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I want to run a script from my Jump server, have it SSH to a server, then run a command (like rm <file>, top or ls -lsa) then take that output and put it in to a file on my Jump server then move on to the next IP in the list.

I would like to be able to provide the script a list of IP address and have it execute the script on all of them.

So far I have

ssh <IP> 'find ./<Path> -mtime +15 -exec rm <filename> {} \;' > <filename>

But all this does is ssh to the box, run the command and list the info. I need it to run the command, output the data to a file on my jump server and then move on to the next box.

Any suggestions?

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marked as duplicate by Gilles, jasonwryan, MaxMackie, Renan, Anthon Jun 7 '13 at 5:17

This question has been asked before and already has an answer. If those answers do not fully address your question, please ask a new question.

1 Answer 1

#! /bin/bash
cd /path/to/ssh_logs || exit 1
for targethost in a b c; do
  log_file="${targethost}/$(date --iso-8601=seconds).log"
  mkdir -p "${targethost}" || { echo "Error: ${targethost}";exit 1; }
  { ssh batchuser@"${targethost}" "$command"; rc=$?;
    echo $'\n'"finished (with exit code ${rc}): $(date --iso-8601=seconds)";
  } >"$log_file" 2>&1
done

Edit 1:

Some explanation required (I also changed details of the script):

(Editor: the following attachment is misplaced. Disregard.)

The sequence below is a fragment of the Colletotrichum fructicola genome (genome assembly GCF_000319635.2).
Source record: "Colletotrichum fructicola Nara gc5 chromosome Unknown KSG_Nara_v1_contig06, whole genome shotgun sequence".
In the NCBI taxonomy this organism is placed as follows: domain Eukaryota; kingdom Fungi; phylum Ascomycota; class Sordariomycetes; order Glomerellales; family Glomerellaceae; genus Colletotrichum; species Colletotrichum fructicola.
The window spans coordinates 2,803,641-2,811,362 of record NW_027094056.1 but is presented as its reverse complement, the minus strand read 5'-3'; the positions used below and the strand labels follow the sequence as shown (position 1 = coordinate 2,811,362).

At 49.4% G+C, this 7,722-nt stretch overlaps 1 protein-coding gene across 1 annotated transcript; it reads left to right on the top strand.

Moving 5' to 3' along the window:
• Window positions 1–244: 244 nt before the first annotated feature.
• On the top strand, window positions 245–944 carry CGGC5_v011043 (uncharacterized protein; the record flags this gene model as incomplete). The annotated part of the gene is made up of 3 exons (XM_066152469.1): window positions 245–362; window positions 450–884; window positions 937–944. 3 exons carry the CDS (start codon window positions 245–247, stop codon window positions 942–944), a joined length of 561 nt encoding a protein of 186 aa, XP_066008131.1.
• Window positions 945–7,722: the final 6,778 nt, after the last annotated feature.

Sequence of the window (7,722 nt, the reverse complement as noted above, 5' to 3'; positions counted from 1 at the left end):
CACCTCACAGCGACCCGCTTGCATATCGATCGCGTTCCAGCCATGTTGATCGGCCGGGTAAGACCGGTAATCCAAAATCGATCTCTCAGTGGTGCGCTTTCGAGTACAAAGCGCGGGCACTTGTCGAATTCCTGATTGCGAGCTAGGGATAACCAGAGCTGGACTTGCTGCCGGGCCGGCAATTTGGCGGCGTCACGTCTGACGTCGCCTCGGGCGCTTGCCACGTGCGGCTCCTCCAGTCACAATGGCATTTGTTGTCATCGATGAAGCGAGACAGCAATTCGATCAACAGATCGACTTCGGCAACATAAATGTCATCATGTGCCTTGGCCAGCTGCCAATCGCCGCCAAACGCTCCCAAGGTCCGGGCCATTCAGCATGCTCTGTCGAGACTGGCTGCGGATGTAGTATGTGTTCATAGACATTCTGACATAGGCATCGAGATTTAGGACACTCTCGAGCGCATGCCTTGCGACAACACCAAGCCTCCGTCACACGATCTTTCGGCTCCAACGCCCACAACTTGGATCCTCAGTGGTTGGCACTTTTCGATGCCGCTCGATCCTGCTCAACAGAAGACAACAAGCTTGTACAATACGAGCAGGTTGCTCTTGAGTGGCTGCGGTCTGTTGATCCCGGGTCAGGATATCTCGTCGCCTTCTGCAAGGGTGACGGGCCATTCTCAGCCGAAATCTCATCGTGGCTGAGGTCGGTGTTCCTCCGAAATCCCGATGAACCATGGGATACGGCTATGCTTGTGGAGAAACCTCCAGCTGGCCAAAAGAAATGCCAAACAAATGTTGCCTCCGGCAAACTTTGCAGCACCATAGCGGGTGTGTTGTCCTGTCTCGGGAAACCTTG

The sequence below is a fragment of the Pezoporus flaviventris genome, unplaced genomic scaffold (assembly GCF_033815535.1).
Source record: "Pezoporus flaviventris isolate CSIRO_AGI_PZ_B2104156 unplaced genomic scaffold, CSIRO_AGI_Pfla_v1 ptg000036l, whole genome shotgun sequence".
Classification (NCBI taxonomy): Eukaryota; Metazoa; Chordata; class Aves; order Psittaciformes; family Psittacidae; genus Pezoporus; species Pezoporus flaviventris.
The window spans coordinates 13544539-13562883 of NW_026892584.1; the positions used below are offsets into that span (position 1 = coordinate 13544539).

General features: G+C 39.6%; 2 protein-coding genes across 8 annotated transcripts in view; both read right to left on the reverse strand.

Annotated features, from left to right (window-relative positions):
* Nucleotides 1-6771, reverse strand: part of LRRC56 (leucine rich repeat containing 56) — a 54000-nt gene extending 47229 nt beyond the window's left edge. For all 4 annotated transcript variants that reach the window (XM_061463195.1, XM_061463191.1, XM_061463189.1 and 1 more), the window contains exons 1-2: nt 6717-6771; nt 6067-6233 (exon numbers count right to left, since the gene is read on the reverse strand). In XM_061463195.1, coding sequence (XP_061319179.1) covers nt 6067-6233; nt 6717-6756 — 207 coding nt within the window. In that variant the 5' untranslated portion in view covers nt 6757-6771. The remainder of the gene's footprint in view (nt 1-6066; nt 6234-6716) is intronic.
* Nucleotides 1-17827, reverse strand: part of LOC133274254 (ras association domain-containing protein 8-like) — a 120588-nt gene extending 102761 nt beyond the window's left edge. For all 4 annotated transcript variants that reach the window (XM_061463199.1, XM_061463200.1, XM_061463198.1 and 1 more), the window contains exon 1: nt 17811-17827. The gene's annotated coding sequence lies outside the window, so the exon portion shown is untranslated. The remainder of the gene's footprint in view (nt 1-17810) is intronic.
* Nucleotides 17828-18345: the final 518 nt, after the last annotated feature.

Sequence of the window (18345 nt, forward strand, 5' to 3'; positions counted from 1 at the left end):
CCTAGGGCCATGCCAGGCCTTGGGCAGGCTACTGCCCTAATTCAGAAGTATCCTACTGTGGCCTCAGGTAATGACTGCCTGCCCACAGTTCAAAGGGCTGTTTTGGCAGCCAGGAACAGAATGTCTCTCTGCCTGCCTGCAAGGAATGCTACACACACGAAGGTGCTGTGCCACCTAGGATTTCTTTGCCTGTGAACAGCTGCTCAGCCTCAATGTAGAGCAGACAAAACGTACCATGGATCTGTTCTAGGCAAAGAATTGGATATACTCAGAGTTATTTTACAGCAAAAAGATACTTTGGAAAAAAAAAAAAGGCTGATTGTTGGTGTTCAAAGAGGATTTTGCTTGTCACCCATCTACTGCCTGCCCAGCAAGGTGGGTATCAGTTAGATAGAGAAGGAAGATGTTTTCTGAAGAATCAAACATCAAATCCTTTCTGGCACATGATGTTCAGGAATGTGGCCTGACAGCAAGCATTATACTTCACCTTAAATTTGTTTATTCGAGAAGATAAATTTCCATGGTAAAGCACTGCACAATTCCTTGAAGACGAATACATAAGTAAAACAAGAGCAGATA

1. In a directory – /path/to/ssh_logs in this example – one subdirectory for each target host is created into which the output files are placed. An alternative is to put all files into the same directory and make the host part of the file name. That's more a matter of taste (for reasonable amounts of files). Thus the first step is to try to change to this directory (and abort if that fails).
  2. for targethost in a b c; do ... ; done is the loop over the hosts. In the example the host names are hard coded in the script. Alternatively you could write them in a text file, one per line or separated by space, and get the names into the script this way: for targethost in $(<targethosts.txt); do
  3. The path of the output file is the subdirectory for that host, the current time stamp and ".log".
  4. The subdirectory is created if it does not exist yet (the script prints the host and aborts if this fails).
  5. The output of two commands is redirected to the file: The ssh call itself and – if you like – the timestamp (including ssh's exit code) immediately after ssh has finished so that you can see from the log how long it took. After stdout of the commands has been redirected to the file, stderr is redirected to stdout so that messages there get to the file, too.
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+1 I think some comments/explanations would help the OP, though. –  Joseph R. Jun 6 '13 at 21:40
    
OK, asking the OP: Is there anything you want explained? The core parts are the for loop which repeats the action for different hosts and the output redirection >"$log_file" 2>&1 –  Hauke Laging Jun 6 '13 at 21:52
    
Yes some simple explanation would be great! I think I see what the script is doing. I would put my IPs in /path/to/ssh_logs and my command in $command and the script would work? sending all the data received to log_file? –  Dolyak Jun 7 '13 at 12:08

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